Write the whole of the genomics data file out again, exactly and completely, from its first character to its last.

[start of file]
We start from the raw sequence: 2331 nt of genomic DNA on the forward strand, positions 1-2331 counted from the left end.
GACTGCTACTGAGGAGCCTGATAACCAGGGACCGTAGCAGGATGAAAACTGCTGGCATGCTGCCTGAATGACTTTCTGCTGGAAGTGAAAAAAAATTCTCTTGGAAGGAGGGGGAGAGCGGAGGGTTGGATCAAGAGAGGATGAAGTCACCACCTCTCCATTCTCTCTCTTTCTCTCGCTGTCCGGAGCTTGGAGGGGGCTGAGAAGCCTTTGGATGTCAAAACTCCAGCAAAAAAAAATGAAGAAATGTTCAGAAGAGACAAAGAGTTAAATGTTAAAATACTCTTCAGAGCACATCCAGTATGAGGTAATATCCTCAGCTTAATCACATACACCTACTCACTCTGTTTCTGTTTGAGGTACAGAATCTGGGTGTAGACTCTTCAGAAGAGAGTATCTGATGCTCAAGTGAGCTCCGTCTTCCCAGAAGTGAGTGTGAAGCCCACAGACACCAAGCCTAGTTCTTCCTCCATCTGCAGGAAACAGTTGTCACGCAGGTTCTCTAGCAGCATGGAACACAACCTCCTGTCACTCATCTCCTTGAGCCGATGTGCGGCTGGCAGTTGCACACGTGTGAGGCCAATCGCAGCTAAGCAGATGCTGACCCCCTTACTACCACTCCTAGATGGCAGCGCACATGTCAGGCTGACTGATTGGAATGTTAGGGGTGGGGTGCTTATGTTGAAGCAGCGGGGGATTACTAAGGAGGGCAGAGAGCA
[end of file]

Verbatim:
We start from the raw sequence: 2331 nt of genomic DNA on the forward strand, positions 1-2331 counted from the left end.
GACTGCTACTGAGGAGCCTGATAACCAGGGACCGTAGCAGGATGAAAACTGCTGGCATGCTGCCTGAATGACTTTCTGCTGGAAGTGAAAAAAAATTCTCTTGGAAGGAGGGGGAGAGCGGAGGGTTGGATCAAGAGAGGATGAAGTCACCACCTCTCCATTCTCTCTCTTTCTCTCGCTGTCCGGAGCTTGGAGGGGGCTGAGAAGCCTTTGGATGTCAAAACTCCAGCAAAAAAAAATGAAGAAATGTTCAGAAGAGACAAAGAGTTAAATGTTAAAATACTCTTCAGAGCACATCCAGTATGAGGTAATATCCTCAGCTTAATCACATACACCTACTCACTCTGTTTCTGTTTGAGGTACAGAATCTGGGTGTAGACTCTTCAGAAGAGAGTATCTGATGCTCAAGTGAGCTCCGTCTTCCCAGAAGTGAGTGTGAAGCCCACAGACACCAAGCCTAGTTCTTCCTCCATCTGCAGGAAACAGTTGTCACGCAGGTTCTCTAGCAGCATGGAACACAACCTCCTGTCACTCATCTCCTTGAGCCGATGTGCGGCTGGCAGTTGCACACGTGTGAGGCCAATCGCAGCTAAGCAGATGCTGACCCCCTTACTACCACTCCTAGATGGCAGCGCACATGTCAGGCTGACTGATTGGAATGTTAGGGGTGGGGTGCTTATGTTGAAGCAGCGGGGGATTACTAAGGAGGGCAGAGAGCA